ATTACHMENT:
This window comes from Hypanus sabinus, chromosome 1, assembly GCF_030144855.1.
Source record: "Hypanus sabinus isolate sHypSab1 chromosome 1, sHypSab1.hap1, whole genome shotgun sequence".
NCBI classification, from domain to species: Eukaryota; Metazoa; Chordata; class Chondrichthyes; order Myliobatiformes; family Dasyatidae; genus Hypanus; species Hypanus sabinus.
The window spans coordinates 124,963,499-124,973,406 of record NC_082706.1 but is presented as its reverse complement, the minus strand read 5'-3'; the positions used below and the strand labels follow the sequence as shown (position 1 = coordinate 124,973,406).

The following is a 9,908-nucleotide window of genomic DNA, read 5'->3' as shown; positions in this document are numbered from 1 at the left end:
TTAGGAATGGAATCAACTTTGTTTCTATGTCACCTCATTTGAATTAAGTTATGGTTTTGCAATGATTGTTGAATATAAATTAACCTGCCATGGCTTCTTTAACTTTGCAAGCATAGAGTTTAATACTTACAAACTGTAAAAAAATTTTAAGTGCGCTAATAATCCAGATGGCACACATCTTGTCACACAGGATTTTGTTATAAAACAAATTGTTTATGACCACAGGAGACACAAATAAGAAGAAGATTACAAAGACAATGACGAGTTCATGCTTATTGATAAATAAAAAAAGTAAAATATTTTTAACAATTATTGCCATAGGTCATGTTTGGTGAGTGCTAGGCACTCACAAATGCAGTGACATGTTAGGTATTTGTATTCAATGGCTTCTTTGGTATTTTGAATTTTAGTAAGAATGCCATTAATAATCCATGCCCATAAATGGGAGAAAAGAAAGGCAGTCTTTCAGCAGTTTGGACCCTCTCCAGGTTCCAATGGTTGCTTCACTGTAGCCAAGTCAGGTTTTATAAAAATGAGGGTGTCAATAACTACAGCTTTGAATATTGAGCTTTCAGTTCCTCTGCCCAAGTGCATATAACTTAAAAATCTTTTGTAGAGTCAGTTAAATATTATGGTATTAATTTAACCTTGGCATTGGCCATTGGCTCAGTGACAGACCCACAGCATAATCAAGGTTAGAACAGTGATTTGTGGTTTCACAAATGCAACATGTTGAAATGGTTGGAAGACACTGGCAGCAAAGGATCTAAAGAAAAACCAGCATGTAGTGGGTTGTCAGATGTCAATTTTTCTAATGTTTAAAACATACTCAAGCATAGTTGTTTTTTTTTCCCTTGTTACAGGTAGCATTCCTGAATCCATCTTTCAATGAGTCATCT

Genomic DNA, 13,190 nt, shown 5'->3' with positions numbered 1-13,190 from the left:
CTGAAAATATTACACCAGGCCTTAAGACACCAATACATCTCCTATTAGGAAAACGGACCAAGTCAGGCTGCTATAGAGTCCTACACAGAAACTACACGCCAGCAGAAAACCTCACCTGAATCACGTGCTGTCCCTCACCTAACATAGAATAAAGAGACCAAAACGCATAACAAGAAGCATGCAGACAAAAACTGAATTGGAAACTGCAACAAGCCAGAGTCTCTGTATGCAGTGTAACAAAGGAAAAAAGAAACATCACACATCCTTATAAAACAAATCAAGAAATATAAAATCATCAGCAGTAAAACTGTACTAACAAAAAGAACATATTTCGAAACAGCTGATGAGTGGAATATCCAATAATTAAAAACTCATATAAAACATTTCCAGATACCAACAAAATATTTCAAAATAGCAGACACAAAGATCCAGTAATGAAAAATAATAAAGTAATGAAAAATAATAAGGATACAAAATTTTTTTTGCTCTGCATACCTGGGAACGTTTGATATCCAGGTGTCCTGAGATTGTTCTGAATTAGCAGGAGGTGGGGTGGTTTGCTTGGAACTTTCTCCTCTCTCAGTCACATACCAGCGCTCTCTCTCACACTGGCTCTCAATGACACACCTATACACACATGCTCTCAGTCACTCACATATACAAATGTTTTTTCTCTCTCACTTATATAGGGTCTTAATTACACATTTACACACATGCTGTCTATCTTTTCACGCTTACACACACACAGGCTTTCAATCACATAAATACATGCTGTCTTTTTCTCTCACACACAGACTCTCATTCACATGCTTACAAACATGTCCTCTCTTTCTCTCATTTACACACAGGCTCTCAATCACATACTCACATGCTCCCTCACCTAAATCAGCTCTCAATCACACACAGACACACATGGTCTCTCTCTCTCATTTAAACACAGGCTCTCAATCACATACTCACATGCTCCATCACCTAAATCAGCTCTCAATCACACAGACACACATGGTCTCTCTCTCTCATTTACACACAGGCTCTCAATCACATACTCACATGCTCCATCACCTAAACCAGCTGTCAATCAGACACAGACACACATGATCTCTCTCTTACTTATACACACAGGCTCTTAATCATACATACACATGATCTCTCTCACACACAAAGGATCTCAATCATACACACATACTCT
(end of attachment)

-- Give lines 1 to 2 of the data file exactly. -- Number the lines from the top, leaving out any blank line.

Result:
This window comes from Hypanus sabinus, chromosome 1, assembly GCF_030144855.1.
Source record: "Hypanus sabinus isolate sHypSab1 chromosome 1, sHypSab1.hap1, whole genome shotgun sequence".